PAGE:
The objective of this retrospective study was to describe the indications, complications, and long-term outcomes in a group of cats that received an epicardial pacing (EP) system.
Twenty client-owned cats.
Medical records were reviewed for signalment, presenting complaint, primary electrocardiogram (ECG) diagnosis, presence of structural heart disease, presence of congestive heart failure (CHF), presence of major or minor complications, and survival time.
The majority of cats were presented for syncope (n = 11), and the most common ECG diagnosis was advanced second-degree atrioventricular block (n = 9). Fifteen cats (15/20, 75%) had one or more major or minor complications. One cat died in the perioperative period as a result of a major complication. None of the variables evaluated were associated with a statistically significant increase in the occurrence of major or minor complications. The most common major complication was loss of ventricular capture (seven instances in six cats), which was successfully treated in all cases by increasing pacemaker output or replacing both the lead and the pulse generator. The most common minor complications were arrhythmias (n = 7) and sensing issues (n = 8). The overall median survival time (MST) was 948 days. No statistical difference in survival time was identified between cats that experienced a major complication and those that did not.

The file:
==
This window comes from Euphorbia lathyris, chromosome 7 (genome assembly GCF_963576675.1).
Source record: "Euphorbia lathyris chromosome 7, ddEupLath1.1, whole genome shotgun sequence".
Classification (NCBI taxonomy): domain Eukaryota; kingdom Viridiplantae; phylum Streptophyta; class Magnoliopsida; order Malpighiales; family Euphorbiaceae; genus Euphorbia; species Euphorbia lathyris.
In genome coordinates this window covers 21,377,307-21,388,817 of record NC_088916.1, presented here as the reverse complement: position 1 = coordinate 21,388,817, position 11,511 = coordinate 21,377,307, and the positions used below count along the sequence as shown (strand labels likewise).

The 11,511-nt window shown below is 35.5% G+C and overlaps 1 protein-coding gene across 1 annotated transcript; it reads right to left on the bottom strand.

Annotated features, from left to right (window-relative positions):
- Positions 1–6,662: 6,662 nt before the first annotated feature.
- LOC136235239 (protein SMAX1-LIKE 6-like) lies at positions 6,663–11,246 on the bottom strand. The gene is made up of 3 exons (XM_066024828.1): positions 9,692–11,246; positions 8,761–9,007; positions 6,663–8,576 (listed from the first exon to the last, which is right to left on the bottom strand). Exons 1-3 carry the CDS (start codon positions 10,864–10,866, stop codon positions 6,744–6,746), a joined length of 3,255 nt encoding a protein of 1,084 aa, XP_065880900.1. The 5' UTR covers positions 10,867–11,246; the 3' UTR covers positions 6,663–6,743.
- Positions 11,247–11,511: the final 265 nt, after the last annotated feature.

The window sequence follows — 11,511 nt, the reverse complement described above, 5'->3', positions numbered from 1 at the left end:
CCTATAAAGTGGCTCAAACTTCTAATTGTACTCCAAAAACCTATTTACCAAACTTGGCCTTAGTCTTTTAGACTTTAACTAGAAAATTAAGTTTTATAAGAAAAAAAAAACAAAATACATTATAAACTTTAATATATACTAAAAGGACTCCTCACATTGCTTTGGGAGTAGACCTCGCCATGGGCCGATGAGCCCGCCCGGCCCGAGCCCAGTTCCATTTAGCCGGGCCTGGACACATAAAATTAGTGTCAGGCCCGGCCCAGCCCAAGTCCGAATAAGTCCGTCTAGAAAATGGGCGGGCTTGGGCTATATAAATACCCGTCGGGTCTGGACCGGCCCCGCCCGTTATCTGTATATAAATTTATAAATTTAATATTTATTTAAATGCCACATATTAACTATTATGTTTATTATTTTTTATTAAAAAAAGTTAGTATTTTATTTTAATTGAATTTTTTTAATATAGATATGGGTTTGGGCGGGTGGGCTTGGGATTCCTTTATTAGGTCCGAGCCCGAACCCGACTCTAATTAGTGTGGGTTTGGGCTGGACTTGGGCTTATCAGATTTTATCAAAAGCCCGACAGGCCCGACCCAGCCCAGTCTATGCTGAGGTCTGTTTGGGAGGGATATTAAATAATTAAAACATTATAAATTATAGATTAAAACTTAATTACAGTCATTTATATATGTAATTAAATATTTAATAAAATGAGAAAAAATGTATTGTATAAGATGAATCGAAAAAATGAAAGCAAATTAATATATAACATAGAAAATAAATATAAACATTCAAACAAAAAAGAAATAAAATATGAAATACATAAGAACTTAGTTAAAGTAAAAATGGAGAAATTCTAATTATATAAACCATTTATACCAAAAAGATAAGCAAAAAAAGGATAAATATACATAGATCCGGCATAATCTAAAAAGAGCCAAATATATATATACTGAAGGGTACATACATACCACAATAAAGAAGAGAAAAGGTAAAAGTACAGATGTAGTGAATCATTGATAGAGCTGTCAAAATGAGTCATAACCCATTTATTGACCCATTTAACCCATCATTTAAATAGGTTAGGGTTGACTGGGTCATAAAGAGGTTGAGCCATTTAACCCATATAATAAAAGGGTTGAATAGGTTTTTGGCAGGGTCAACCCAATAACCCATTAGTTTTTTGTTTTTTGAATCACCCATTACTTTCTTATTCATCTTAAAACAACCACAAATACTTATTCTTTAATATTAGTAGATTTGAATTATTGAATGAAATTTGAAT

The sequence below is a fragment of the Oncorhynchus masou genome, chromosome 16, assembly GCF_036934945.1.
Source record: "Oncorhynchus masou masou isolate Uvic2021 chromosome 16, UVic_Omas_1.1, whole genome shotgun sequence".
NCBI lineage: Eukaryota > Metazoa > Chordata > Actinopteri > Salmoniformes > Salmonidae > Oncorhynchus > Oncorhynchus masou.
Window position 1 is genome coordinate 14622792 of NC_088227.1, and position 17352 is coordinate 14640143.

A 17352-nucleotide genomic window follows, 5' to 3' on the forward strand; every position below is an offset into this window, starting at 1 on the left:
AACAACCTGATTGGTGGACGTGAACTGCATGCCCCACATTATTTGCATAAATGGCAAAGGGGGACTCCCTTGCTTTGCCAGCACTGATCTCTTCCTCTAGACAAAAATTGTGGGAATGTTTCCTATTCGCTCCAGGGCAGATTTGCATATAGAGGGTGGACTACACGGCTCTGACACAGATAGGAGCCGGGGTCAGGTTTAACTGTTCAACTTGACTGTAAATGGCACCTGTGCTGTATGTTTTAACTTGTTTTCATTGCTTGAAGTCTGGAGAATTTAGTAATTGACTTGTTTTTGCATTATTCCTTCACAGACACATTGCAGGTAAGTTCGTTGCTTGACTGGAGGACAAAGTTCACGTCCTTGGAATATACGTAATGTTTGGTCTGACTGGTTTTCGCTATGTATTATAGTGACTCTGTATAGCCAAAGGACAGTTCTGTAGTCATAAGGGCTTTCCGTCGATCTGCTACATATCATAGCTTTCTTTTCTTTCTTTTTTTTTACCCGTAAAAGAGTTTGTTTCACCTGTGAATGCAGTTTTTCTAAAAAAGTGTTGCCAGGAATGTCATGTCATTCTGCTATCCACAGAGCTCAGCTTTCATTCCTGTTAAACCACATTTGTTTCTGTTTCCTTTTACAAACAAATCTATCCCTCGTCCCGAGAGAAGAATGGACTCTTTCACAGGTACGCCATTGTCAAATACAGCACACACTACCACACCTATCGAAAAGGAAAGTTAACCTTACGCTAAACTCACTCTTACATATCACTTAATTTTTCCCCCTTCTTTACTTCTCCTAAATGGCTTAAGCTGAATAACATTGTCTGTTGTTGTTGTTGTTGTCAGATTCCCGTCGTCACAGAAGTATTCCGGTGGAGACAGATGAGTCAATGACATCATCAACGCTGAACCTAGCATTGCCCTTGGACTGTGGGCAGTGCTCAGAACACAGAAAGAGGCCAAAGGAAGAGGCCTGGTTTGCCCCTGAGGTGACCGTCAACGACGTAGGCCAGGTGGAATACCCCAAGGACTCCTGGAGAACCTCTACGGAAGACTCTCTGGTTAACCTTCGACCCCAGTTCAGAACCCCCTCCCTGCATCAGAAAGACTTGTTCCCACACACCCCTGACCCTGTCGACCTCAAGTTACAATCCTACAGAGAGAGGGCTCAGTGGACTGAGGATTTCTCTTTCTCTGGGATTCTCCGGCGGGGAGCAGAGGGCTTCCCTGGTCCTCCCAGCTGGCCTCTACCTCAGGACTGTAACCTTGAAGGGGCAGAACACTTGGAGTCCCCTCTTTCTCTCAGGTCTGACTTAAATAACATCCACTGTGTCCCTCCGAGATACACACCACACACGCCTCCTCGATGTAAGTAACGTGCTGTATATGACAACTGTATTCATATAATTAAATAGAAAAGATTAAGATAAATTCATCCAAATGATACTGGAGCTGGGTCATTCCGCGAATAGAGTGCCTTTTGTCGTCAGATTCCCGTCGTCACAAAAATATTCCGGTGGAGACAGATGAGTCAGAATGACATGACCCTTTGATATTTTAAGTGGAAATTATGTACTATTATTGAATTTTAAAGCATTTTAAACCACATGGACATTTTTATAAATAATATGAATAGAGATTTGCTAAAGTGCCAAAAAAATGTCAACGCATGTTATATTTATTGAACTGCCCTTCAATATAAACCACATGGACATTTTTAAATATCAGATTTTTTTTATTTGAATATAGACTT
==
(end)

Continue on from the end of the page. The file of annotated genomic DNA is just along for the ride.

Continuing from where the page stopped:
Although complications were common in this feline population after EP, major and minor complications were successfully treated.

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